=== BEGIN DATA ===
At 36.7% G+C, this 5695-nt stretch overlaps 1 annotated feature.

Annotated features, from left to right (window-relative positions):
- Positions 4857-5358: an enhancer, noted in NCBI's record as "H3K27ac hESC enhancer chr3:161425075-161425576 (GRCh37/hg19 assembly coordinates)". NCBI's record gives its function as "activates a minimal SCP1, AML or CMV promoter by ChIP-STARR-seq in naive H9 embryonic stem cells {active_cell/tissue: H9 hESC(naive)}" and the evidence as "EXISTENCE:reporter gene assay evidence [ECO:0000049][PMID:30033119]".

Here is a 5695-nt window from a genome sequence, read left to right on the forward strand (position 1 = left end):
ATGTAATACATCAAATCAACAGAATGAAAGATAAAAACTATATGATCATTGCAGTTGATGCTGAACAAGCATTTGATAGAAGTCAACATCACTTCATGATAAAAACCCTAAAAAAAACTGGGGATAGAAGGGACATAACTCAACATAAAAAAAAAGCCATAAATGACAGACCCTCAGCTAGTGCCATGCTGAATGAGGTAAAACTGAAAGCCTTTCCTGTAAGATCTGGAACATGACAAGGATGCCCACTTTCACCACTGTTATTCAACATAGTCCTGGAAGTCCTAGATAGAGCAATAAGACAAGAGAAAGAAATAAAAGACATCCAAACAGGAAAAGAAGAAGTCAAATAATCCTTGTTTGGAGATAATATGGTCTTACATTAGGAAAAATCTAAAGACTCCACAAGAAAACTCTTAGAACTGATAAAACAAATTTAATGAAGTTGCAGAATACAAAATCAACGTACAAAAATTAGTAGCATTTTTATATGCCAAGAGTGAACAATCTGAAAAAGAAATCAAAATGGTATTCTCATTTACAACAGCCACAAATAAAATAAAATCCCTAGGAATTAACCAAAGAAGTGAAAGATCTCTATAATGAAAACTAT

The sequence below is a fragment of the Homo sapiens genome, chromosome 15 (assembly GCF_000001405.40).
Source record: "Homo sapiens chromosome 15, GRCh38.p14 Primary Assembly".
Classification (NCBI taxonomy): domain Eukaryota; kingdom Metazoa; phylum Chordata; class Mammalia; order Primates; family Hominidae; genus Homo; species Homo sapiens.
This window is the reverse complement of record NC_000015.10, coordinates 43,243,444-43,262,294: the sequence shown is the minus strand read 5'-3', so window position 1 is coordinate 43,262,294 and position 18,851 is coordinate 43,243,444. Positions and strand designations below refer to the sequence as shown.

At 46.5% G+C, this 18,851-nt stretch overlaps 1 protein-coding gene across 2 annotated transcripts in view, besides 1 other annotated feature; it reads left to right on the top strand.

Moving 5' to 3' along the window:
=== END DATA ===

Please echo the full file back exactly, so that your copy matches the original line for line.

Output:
At 36.7% G+C, this 5695-nt stretch overlaps 1 annotated feature.

Annotated features, from left to right (window-relative positions):
- Positions 4857-5358: an enhancer, noted in NCBI's record as "H3K27ac hESC enhancer chr3:161425075-161425576 (GRCh37/hg19 assembly coordinates)". NCBI's record gives its function as "activates a minimal SCP1, AML or CMV promoter by ChIP-STARR-seq in naive H9 embryonic stem cells {active_cell/tissue: H9 hESC(naive)}" and the evidence as "EXISTENCE:reporter gene assay evidence [ECO:0000049][PMID:30033119]".

Here is a 5695-nt window from a genome sequence, read left to right on the forward strand (position 1 = left end):
ATGTAATACATCAAATCAACAGAATGAAAGATAAAAACTATATGATCATTGCAGTTGATGCTGAACAAGCATTTGATAGAAGTCAACATCACTTCATGATAAAAACCCTAAAAAAAACTGGGGATAGAAGGGACATAACTCAACATAAAAAAAAAGCCATAAATGACAGACCCTCAGCTAGTGCCATGCTGAATGAGGTAAAACTGAAAGCCTTTCCTGTAAGATCTGGAACATGACAAGGATGCCCACTTTCACCACTGTTATTCAACATAGTCCTGGAAGTCCTAGATAGAGCAATAAGACAAGAGAAAGAAATAAAAGACATCCAAACAGGAAAAGAAGAAGTCAAATAATCCTTGTTTGGAGATAATATGGTCTTACATTAGGAAAAATCTAAAGACTCCACAAGAAAACTCTTAGAACTGATAAAACAAATTTAATGAAGTTGCAGAATACAAAATCAACGTACAAAAATTAGTAGCATTTTTATATGCCAAGAGTGAACAATCTGAAAAAGAAATCAAAATGGTATTCTCATTTACAACAGCCACAAATAAAATAAAATCCCTAGGAATTAACCAAAGAAGTGAAAGATCTCTATAATGAAAACTAT

The sequence below is a fragment of the Homo sapiens genome, chromosome 15 (assembly GCF_000001405.40).
Source record: "Homo sapiens chromosome 15, GRCh38.p14 Primary Assembly".
Classification (NCBI taxonomy): domain Eukaryota; kingdom Metazoa; phylum Chordata; class Mammalia; order Primates; family Hominidae; genus Homo; species Homo sapiens.
This window is the reverse complement of record NC_000015.10, coordinates 43,243,444-43,262,294: the sequence shown is the minus strand read 5'-3', so window position 1 is coordinate 43,262,294 and position 18,851 is coordinate 43,243,444. Positions and strand designations below refer to the sequence as shown.

At 46.5% G+C, this 18,851-nt stretch overlaps 1 protein-coding gene across 2 annotated transcripts in view, besides 1 other annotated feature; it reads left to right on the top strand.

Moving 5' to 3' along the window: